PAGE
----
Epic Poems from Ireland

I'm a little more than half way through "How the Irish Saved Civilization" by Thomas Cahill. It's a very interesting book covering history, literature, mythology, religion, anthropology, etc. etc. Included in one chapter are excerpts from the Irish epic poem Táin Bó Cúailnge and another poem "The Lament for Art O'Leary" (Caoineadh Airt Uí Laoghaire), which, as Cahill says, is "one of the last great poems to be written in the Irish language" from 1773 by Dark Eileen O'Connell.

part of Derdriu's lament for Noisiu from the Tain

Sweet in your sight the fiery stride
of raiding men returned to Emain.
More nobly strode the three proud
sons of Uisliu toward their home:

Noisiu bearing the best mead
--I would wash him by the fire--
Ardan, with a stag or boar,
Anle, shouldering his load.

The son of Nes, battle-proud,
drinks,  you say, the choicest mead.
Choicer still--a brimming sea--
I have taken frequently.

Modest Noisu woud prepare
a cokking-pit in the forest floor.
Sweeter then than any meat
the son of Uisliu's, honey sweet.

Though for you the times are sweet
with pipers and with trumpeters,
I swear today I can't forget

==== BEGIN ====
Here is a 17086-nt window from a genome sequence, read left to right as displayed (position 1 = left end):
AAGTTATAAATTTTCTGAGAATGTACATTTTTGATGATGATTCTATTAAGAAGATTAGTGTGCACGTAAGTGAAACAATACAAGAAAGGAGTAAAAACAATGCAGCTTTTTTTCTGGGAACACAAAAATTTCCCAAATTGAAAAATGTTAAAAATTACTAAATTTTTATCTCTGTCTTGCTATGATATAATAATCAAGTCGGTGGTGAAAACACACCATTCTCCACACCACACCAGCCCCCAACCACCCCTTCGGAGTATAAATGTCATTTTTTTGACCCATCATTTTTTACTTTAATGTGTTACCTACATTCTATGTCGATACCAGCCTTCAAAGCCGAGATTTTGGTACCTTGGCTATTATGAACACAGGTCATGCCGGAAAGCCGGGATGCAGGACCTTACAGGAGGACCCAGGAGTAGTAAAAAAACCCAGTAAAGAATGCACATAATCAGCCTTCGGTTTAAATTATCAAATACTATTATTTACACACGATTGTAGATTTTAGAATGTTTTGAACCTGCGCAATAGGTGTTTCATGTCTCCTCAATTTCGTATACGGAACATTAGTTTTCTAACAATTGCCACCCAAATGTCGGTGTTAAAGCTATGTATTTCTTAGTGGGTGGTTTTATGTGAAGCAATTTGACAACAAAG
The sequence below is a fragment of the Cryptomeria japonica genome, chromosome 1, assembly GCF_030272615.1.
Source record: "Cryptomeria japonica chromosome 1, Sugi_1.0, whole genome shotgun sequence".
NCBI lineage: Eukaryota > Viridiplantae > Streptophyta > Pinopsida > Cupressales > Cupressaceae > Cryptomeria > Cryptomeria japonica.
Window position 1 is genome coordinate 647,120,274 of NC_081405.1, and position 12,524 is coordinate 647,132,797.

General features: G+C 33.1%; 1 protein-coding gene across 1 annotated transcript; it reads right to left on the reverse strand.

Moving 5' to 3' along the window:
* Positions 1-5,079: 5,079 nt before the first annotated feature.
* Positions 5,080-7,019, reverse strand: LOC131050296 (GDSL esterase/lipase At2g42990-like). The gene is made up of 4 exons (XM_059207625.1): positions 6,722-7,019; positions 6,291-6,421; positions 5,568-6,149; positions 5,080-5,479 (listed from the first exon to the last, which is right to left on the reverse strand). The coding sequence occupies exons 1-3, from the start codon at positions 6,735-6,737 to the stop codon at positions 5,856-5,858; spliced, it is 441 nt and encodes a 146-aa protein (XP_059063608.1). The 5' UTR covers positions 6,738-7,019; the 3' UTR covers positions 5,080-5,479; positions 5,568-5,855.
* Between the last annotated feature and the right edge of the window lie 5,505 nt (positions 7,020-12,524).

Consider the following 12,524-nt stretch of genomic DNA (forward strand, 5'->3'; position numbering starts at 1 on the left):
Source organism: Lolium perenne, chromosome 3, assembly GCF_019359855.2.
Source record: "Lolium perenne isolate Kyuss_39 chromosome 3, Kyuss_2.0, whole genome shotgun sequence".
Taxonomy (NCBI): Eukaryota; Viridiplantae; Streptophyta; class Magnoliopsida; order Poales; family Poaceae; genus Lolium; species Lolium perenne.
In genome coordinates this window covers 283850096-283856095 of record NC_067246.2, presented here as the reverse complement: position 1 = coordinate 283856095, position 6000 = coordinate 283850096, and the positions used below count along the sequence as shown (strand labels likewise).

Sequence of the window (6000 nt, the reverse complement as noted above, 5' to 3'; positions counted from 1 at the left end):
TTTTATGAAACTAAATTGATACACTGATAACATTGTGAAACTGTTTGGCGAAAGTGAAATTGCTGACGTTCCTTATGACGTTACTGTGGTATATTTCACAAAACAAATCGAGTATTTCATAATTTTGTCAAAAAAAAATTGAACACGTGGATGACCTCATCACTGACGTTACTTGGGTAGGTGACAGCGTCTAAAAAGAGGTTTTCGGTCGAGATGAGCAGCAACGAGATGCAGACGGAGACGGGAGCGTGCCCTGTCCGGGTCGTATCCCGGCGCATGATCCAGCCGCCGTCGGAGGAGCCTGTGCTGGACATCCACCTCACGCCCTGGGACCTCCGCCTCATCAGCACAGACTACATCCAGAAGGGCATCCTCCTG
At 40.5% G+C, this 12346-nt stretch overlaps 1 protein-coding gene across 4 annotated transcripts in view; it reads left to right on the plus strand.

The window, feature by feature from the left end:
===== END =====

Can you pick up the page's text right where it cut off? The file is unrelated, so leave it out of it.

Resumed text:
that I have known far sweeter airs.

. . .

Noisiu: his grave-mound is made
and mournfully accompanied.
The highest hero--and I poured
the deadly drink when he died.

His cropped gold fleece I loved,
and fine form--a tall tree.
Alas, I needn't watch today,
nor wait for the son of Uisliu.

I loved the modest, mighty warrior,
loved his fitting firm desire,
loved him at daybreak as he dressed
by the margin of the forest.

Those blue eyes that melted women,
and menaced enemies, I loved:
then, with our forest journey done,
his chanting through the dark woods.

I don't sleep now,
nor redden my fingernails.
What have I to do with welcomes?
The son of Indel will not come.

excerpts from "The Lament of Art O'Leary"

My love and my delight,
the day I saw you first
Beside the markethouse
I had eyes for nothing else
And love for none but you.

. . .

You gave me everything.
There were larlours whitened for me
Bedroom painted for me
Ovens reddened for me,
Loaves baked for me,
Joints spitted for me,
Beds made for me
To take my ease in flock
Until the milking time
And later if I pleased.

. . .

My love and my fortune
'Tis an evil portion
To lay for a giant--
A shroud and a coffin--
For a big-hearted hero
Who fished in the hill-streams
And deink in bright halls
With white breasted women.

. . .

My rider of the bright eyes,
What happened you yesterday?
I thought you in my heart,
When I bought you your fine clothes,
A man the world could not slay.

'Tis known to Jesus Christ
Nor cap upon my head,
Nor shift upon my back,
Nor shoe